- You can easily scale this recipe up for a larger bird or if you just love to drown everything in gravy. For every cup of liquid, you need about 1/4 tsp glucomannan.
How to store keto gravy
Gravy of any kind is best made fresh but this does do well in the fridge for several days. So you can enjoy leftover turkey and keto gravy as long as you have the taste for it!
As I have mentioned, it will thicken more as it cools. If it’s very thick, place it in a saucepan and add a few tablespoons of broth. Warm over low heat and whisk frequently until it thins out.
More delicious keto Thanksgiving recipes
- Keto Bread & Sausage Stuffing
- Keto Sugar-Free Cranberry Sauce
- Keto Pecan Pie
- Keto Pumpkin Pie Cupcakes
- Keto Green Bean Casserole
- Keto Brussels Sprouts with Bacon
- Keto Cranberry Pecan Cauliflower Stuffing
Learn how to make the best keto gravy with this easy recipe. Rich and delicious, you won't miss the carbs! Great with roast turkey or chicken.
In a large saucepan over medium heat, melt the butter. Add the giblets, onion, and celery. Sprinkle with salt and pepper and saute until nicely browned, about 5 minutes.
Add the broth. Bring to a boil and then simmer 30 to 40 minutes. Use a slotted spoon to remove the giblets.
When your chicken or turkey is done cooking, remove to a platter and tent with foil. Pour any pan juices and drippings to the stock in the pan, scraping up any browned bits for flavor. (You can spoon off some of the fat from the drippings, if there is more than you like).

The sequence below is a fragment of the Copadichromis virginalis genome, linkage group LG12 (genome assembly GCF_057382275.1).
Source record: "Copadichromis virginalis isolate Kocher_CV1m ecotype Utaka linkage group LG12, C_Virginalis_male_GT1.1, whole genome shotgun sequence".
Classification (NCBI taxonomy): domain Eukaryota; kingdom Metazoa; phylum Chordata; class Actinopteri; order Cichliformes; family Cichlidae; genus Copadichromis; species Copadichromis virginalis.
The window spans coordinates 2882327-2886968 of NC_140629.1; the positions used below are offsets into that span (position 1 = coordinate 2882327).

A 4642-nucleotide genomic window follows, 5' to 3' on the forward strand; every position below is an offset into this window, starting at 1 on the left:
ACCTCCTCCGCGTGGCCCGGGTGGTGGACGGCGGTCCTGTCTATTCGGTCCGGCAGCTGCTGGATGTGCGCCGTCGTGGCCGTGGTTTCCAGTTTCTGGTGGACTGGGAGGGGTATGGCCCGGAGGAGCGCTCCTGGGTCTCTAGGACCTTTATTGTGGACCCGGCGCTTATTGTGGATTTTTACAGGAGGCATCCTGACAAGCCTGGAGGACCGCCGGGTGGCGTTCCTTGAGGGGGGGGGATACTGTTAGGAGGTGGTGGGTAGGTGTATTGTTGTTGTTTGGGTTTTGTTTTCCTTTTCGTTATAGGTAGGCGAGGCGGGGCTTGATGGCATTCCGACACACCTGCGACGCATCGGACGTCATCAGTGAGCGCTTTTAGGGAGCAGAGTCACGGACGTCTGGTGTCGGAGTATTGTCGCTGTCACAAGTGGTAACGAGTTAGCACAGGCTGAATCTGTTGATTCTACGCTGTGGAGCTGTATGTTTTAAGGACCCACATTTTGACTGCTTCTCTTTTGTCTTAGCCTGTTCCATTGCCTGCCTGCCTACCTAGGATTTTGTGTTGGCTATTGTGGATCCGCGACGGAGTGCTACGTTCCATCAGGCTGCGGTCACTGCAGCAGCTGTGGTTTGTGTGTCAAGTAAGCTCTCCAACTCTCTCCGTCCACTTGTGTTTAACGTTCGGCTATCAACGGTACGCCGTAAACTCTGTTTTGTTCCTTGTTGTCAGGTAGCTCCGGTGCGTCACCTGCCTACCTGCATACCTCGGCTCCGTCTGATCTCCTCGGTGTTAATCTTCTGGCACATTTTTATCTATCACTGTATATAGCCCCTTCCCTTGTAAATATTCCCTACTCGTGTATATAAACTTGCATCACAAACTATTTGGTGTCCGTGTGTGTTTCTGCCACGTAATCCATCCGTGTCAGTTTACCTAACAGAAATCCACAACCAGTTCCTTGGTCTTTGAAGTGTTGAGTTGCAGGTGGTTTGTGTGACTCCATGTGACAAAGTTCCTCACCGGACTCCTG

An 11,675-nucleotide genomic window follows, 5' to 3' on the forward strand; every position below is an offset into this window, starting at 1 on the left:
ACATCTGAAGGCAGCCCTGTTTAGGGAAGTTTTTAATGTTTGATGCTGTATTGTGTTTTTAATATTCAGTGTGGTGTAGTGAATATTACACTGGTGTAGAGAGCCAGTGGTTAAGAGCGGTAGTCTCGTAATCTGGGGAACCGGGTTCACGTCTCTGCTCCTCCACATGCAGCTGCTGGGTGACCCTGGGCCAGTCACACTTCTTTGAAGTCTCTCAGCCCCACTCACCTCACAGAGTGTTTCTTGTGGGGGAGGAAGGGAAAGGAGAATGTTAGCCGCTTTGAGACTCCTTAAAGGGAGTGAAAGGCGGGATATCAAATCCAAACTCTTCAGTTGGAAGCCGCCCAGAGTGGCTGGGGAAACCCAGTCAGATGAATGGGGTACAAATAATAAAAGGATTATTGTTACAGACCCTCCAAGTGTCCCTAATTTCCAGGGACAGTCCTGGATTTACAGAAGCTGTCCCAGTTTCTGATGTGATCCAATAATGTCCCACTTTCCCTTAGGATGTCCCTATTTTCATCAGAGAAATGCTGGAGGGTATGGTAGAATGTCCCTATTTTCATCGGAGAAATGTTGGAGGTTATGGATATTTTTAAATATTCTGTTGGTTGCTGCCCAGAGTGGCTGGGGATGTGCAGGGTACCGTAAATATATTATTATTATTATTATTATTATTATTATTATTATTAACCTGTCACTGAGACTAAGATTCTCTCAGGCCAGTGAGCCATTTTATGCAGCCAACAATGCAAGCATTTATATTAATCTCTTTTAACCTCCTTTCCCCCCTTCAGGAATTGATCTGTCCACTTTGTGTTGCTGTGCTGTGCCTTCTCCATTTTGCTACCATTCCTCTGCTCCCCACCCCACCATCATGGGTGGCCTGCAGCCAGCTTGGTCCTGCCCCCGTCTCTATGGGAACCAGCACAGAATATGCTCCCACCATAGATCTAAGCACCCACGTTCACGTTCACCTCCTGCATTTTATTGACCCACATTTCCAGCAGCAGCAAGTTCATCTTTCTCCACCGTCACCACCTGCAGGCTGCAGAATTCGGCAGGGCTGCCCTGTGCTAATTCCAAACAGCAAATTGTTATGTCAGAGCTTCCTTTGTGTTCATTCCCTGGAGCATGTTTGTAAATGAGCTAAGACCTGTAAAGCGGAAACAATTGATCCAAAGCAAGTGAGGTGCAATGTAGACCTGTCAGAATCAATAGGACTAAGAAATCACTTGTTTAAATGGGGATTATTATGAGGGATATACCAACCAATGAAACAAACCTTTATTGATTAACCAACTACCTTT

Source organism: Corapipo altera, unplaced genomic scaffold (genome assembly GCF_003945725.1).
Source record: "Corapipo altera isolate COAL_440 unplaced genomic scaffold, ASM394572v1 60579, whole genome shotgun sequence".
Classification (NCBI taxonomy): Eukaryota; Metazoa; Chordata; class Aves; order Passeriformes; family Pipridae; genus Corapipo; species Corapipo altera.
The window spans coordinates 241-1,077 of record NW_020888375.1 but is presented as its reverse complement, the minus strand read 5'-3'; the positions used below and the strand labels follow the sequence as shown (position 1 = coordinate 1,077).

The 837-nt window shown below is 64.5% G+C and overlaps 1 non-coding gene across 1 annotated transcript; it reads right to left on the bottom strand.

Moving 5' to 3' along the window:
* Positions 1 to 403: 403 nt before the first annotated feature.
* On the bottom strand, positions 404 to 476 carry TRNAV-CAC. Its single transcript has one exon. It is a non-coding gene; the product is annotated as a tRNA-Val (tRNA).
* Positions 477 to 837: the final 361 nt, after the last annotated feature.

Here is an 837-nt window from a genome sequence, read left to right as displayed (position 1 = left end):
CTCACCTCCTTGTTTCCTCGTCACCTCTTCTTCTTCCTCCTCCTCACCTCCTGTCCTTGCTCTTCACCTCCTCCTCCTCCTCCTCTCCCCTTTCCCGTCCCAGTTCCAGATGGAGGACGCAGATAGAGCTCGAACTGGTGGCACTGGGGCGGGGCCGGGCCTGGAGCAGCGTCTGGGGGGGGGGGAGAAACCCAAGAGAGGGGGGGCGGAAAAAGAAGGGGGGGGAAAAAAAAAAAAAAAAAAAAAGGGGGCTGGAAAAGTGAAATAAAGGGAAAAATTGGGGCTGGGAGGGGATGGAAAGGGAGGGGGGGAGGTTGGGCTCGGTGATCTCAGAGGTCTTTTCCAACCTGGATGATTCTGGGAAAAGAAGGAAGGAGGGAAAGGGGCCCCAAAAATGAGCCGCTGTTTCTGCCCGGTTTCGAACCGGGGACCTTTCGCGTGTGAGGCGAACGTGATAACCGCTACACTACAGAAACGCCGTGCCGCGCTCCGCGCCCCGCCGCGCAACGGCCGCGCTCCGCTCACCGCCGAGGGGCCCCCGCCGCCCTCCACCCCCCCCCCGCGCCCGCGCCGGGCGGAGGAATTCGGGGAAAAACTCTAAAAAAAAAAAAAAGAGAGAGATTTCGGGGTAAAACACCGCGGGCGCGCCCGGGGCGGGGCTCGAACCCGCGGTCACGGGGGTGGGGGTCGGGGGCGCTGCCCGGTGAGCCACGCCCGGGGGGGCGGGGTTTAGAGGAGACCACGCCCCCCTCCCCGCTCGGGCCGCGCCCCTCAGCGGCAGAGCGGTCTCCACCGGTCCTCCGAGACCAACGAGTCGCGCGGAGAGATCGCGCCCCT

Bring to a boil and cook until reduced by about one quarter. Set a fine mesh sieve over a bowl to strain out the solids. Discard solids and return the liquid to the pan.
Whisk in 1/2 tsp of glucomannan and let sit 10 minutes to thicken. If you like very thick gravy, whisk in the remainging glucomannan.
The gravy will continue to thicken up as it cools. If it gets overly thick, add a little chicken broth to thin it out as you re-warm it.
You can easily scale this recipe up for a larger bird or if you just love to drown everything in gravy. For every cup of liquid, you need about 1/4 tsp glucomannan.